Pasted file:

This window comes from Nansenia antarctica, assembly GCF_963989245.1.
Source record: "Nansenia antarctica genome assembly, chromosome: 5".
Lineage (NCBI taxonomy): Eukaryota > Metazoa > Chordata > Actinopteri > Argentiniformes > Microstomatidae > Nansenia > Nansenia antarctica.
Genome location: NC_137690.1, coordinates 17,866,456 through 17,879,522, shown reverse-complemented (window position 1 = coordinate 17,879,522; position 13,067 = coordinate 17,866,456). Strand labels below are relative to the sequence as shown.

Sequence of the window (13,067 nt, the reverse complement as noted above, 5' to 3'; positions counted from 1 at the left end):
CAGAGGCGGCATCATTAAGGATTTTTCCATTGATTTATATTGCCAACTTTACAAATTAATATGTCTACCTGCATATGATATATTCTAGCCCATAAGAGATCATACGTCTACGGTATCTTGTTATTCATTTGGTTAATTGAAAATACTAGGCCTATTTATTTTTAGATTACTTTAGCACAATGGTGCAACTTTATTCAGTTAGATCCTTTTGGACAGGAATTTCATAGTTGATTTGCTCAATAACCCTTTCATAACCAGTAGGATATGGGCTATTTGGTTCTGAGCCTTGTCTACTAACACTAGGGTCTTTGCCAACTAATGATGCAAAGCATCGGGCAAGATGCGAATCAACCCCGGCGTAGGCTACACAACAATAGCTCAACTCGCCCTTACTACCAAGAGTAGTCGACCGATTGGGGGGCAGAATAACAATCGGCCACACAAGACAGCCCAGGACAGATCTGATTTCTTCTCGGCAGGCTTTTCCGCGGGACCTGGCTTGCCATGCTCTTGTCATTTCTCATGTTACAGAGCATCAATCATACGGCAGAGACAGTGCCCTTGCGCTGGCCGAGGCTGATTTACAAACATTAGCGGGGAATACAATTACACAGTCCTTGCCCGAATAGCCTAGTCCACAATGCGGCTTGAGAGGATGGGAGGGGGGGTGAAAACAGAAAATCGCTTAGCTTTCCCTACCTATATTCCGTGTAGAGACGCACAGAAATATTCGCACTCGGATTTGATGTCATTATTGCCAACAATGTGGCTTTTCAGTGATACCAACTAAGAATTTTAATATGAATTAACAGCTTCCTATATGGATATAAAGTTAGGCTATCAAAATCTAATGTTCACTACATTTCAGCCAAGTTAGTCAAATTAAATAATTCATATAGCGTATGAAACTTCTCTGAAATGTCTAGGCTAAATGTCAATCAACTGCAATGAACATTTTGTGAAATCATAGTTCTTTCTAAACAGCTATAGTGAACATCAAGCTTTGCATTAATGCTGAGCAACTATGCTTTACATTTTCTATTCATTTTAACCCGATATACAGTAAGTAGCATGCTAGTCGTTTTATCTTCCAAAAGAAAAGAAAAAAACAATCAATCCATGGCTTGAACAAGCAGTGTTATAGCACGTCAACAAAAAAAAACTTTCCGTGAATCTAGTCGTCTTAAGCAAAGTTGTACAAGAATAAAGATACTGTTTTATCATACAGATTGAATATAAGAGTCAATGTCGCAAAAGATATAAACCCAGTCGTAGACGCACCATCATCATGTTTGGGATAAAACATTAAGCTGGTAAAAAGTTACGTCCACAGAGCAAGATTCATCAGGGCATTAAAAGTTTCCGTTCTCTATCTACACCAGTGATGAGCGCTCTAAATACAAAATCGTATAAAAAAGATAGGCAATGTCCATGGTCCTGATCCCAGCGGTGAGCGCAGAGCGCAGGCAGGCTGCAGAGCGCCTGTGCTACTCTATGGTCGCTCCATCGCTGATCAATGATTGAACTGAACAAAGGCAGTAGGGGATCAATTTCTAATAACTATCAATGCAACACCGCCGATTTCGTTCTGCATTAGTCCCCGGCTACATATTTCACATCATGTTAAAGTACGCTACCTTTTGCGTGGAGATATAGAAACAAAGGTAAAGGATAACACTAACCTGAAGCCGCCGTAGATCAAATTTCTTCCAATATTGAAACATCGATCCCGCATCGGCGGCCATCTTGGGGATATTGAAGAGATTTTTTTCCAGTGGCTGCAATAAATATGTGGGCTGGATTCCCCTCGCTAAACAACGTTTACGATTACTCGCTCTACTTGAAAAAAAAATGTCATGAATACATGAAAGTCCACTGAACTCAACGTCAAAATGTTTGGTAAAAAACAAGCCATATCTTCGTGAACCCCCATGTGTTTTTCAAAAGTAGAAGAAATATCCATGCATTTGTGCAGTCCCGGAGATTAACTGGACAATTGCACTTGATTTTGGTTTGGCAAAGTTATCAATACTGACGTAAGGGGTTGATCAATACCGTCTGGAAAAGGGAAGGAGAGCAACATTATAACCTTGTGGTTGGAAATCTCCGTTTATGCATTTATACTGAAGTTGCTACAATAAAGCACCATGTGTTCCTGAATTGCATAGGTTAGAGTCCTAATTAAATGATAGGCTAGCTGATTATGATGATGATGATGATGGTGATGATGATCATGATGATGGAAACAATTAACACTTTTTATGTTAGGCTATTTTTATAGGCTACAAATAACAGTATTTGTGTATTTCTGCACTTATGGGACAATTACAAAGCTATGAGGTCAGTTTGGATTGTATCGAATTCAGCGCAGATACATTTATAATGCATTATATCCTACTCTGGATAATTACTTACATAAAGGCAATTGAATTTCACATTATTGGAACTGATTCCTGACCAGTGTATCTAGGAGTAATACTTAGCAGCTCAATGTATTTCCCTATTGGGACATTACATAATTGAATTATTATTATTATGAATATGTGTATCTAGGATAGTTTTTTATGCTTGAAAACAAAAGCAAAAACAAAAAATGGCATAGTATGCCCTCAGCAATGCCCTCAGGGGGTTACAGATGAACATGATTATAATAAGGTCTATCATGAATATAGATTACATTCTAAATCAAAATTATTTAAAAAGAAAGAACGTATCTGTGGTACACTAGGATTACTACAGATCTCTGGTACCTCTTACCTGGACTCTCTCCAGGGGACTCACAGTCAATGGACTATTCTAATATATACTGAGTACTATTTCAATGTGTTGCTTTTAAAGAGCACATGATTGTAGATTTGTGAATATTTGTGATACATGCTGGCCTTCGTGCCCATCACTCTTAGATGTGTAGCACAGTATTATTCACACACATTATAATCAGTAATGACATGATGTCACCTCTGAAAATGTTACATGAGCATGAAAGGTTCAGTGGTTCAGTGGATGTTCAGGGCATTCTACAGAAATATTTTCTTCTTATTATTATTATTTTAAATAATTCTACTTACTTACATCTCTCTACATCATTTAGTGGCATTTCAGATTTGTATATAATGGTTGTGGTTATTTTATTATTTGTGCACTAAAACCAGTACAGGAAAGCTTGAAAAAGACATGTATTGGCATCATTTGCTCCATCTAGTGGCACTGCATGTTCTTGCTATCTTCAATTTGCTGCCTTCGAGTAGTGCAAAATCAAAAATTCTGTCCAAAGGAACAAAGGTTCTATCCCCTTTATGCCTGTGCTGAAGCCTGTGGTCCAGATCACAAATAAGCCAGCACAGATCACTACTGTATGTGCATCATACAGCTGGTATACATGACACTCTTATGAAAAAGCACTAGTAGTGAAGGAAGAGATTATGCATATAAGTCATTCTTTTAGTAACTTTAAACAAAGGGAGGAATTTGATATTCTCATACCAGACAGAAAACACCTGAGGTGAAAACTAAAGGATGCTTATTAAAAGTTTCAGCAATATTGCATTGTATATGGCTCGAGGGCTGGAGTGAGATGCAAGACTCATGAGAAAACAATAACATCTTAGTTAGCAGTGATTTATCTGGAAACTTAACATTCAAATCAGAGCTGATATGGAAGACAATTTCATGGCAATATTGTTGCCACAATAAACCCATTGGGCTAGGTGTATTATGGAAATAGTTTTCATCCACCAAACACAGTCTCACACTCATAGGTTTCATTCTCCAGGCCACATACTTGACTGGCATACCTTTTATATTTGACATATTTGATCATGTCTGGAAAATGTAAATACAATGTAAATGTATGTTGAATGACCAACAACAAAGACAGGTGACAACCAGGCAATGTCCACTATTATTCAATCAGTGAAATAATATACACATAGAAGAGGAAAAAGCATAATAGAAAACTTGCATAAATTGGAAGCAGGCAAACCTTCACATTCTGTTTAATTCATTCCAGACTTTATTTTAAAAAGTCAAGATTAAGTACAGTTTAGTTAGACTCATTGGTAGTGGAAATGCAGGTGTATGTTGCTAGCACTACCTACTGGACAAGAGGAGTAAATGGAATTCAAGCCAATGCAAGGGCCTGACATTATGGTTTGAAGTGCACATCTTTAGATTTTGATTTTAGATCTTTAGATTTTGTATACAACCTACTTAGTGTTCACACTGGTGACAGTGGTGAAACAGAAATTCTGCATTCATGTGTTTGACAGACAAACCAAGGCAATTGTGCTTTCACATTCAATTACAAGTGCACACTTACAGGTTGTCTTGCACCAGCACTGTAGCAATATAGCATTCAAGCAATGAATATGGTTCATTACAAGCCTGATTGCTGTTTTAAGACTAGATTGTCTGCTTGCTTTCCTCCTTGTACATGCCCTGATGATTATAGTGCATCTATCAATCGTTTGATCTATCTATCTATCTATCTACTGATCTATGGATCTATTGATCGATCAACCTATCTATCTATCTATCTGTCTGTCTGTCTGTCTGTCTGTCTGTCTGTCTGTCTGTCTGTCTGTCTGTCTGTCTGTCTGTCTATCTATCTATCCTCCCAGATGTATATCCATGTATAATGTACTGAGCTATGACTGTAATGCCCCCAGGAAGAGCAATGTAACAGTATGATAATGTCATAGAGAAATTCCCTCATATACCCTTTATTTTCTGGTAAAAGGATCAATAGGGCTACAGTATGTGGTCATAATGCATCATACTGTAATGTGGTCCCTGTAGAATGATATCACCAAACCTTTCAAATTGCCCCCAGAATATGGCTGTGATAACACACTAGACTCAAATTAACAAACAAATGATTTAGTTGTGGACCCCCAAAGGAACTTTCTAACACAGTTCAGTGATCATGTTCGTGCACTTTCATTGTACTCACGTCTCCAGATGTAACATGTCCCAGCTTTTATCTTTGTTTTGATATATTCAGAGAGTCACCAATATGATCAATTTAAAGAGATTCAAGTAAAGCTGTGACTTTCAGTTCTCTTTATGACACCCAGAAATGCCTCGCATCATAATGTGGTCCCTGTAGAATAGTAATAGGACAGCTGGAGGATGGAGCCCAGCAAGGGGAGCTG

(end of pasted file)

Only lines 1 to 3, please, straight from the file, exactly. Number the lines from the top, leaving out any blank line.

This window comes from Nansenia antarctica, assembly GCF_963989245.1.
Source record: "Nansenia antarctica genome assembly, chromosome: 5".
Lineage (NCBI taxonomy): Eukaryota > Metazoa > Chordata > Actinopteri > Argentiniformes > Microstomatidae > Nansenia > Nansenia antarctica.